A successful public records request by the Washington Free Beacon revealed Thursday the National Institutes of Health has been procuring intact human fetal brains for researchers, often paying as much as $1,080 per specimen.
Businesses sometimes provided researchers at the University of Connecticut with two brains per month, the website reported. One such business, the California-based StemExpress, recently cut ties with Planned Parenthood after a series of undercover videos released by the Center for Medical Progress.
Documents obtained by the website show NIH spent $10,161.73 on fetal brain tissue for a project started in 2012. Two second trimester brains from Advanced Bioscience Resources Inc. were also purchased at a cost of over $300.
“We could defiantly [sic] provide you with fetal brain specimens,” StemExpress CEO and founder Cate Dyer said to UConn neuroscientist Dr. Nada Zecevic in an internal email from July 2010, the website reported. A fee for “Fetal Cadaverous Procurement” – $180 for a second trimester specimen, $390 for first trimester, and $890 for a complete “product of conception” – was included.
Dyer sent Zecevic another email four days later, informing her an “18wk Brain Specimen is coming via FedEx,” before adding, “We were able to oxygenate the media, but are all very anxious to hear your feedback!” the Free Beacon reported.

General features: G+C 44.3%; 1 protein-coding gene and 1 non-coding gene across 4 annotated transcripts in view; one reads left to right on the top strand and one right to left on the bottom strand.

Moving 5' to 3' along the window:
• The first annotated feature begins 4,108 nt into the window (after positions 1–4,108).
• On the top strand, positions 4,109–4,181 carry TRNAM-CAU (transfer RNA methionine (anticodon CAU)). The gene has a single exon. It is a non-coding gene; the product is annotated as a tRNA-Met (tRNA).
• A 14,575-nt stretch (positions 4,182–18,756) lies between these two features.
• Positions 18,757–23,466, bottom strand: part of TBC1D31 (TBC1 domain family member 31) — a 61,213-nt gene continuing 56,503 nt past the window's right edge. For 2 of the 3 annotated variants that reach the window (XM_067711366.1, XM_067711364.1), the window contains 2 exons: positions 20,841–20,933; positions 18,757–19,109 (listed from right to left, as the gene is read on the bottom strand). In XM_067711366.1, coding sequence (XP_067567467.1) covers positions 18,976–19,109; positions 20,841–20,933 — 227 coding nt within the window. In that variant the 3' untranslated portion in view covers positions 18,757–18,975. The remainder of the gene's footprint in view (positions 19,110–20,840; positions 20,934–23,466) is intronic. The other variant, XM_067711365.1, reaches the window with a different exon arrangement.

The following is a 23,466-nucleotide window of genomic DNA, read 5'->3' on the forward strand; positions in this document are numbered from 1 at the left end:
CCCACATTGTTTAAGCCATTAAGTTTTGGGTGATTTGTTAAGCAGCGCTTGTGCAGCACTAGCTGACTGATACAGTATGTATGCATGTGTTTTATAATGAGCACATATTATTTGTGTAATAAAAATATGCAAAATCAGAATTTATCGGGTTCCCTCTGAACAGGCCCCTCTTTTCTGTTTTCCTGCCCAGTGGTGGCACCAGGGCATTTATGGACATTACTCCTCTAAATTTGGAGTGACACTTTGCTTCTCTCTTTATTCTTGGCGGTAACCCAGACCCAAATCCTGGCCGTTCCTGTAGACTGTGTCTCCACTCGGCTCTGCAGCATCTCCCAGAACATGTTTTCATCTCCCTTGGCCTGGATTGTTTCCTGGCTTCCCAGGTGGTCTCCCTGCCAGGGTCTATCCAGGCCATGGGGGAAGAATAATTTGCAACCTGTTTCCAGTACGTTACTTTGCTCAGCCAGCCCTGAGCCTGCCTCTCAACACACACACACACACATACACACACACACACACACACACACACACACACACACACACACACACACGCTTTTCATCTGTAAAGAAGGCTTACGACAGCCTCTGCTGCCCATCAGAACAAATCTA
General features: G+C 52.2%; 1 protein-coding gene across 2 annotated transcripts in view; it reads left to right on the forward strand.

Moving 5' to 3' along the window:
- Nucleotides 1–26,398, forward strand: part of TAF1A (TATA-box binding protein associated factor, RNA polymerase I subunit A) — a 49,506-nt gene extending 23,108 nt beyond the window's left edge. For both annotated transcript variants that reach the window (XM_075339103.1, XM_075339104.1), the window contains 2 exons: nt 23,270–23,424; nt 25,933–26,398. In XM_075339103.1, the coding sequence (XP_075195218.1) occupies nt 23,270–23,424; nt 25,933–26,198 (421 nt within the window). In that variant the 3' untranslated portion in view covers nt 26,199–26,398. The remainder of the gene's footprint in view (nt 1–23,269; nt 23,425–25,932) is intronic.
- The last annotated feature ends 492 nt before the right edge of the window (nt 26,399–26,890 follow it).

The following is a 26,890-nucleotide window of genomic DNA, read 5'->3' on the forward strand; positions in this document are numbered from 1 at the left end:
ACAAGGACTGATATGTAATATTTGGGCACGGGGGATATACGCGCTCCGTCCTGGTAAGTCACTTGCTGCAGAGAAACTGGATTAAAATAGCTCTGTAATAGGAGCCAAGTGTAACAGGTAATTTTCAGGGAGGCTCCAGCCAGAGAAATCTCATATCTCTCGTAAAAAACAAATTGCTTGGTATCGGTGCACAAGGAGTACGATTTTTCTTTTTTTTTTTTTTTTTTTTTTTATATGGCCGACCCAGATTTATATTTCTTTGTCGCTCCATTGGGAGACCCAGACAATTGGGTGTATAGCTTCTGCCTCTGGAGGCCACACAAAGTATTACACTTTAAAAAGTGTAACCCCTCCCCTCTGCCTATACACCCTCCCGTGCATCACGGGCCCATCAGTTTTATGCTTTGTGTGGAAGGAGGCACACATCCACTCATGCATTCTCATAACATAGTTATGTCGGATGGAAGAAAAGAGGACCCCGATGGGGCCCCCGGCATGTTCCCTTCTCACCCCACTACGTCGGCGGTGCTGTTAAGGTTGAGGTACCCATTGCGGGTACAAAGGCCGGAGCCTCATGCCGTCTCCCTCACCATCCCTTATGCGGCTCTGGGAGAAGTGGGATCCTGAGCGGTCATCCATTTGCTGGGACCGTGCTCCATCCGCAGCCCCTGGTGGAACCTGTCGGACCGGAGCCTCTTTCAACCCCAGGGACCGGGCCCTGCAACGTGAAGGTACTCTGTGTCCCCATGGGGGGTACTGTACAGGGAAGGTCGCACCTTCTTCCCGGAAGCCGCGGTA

The website reached out to both the National Institutes of Health and UConn for its story. Each defended Zecevic’s research into psychiatric disorders.
“For more than two decades, Neuroscientist Dr. Nada Zecevic has studied the development of the human central nervous system—including the brain,” Lauren Woods, a spokesperson for UConn Health, told the Free Beacon. “At times for her NIH-sponsored research work, she has purchased and repurposed in limited quantities tissue samples of aborted fetuses to conduct her advanced research gaining critically needed insights about how the human brain first develops, its cellular inner-workings, and the foundation of human brain function.”
NIH spokesperson Renate Myles told reporter Elizabeth Harrington that such tissue is, “a critical resource for researchers studying retinal degeneration, pregnancy loss, human development disorders such Down syndrome, and early brain development, with relevance to autism and schizophrenia.”